Today's poem is by Anthony Thwaite


My father traced our ancestors for years
Through parish registers and censuses and wills,
Took photographs of gravestones, learned to read
Crabbed secretary hand, transcribe each thing
From inventories, distinguishing in red
The illegitimate from children born
In wedlock, puzzling out the muddled names
Vergers misheard as year succeeded year
And the meshed generation spun like spiderwebs.

My father died thirty-one years ago.
Up in the attic, stacked in musty boxes, sit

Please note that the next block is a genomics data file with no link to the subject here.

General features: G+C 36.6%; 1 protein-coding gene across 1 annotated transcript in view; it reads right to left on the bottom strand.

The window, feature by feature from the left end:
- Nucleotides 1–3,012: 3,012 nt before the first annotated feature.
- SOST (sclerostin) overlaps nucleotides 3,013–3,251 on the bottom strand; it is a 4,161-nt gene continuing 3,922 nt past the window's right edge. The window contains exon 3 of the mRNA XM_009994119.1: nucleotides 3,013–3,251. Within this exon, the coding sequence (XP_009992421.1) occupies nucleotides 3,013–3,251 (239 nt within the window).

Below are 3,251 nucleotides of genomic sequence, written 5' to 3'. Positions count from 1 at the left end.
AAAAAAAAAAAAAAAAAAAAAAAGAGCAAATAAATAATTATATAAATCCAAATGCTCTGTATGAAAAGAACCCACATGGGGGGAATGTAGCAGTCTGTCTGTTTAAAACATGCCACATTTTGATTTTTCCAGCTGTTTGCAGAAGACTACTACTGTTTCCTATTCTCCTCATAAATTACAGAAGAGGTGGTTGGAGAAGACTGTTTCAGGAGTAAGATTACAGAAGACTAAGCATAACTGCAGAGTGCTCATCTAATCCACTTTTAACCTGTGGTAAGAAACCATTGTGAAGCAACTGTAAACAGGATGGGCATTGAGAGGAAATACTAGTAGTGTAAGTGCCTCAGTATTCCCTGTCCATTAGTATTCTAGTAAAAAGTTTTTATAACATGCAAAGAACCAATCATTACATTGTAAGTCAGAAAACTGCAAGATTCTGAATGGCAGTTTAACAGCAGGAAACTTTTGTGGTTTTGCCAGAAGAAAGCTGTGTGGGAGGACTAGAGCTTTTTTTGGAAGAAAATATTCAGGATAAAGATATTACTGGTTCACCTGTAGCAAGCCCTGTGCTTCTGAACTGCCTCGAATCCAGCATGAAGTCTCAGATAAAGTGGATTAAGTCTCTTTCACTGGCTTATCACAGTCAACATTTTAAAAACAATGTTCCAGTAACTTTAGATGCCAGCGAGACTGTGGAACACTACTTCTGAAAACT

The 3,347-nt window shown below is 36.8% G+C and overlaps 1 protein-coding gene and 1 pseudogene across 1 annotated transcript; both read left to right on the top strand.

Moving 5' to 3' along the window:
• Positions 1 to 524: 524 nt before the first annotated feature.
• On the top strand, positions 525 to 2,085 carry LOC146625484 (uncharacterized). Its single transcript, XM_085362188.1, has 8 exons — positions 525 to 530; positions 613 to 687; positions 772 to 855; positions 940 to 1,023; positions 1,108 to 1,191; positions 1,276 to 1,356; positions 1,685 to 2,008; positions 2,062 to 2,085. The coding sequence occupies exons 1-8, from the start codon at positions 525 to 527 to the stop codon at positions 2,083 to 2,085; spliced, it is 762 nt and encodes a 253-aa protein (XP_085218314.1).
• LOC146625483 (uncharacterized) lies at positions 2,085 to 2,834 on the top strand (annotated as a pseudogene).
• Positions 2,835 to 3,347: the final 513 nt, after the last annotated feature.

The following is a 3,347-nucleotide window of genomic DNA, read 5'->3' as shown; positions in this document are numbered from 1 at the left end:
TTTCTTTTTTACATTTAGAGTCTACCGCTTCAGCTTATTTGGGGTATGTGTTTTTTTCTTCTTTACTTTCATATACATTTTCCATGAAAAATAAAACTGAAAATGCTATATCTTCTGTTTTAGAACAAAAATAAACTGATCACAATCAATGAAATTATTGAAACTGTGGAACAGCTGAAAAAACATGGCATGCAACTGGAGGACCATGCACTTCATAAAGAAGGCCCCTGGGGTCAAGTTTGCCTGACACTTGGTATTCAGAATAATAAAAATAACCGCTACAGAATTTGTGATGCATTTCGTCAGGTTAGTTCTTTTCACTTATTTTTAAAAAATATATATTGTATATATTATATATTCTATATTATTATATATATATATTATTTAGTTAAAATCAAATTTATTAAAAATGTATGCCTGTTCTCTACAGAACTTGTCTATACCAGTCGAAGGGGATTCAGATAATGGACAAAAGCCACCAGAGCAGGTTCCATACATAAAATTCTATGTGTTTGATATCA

His precious notebooks, genealogies,
Family trees, even a coat-of-arms
He asked a Herald to construct to show
That we were once armigerous — how vain
In every sense... Now, in my eightieth year,
The whole accumulation weighs me down.
I have no time now for my ancestors.

Copyright © 2011 Anthony Thwaite All rights reserved
from Late Poems
Enitharmon Press
Reprinted by Verse Daily® with permission

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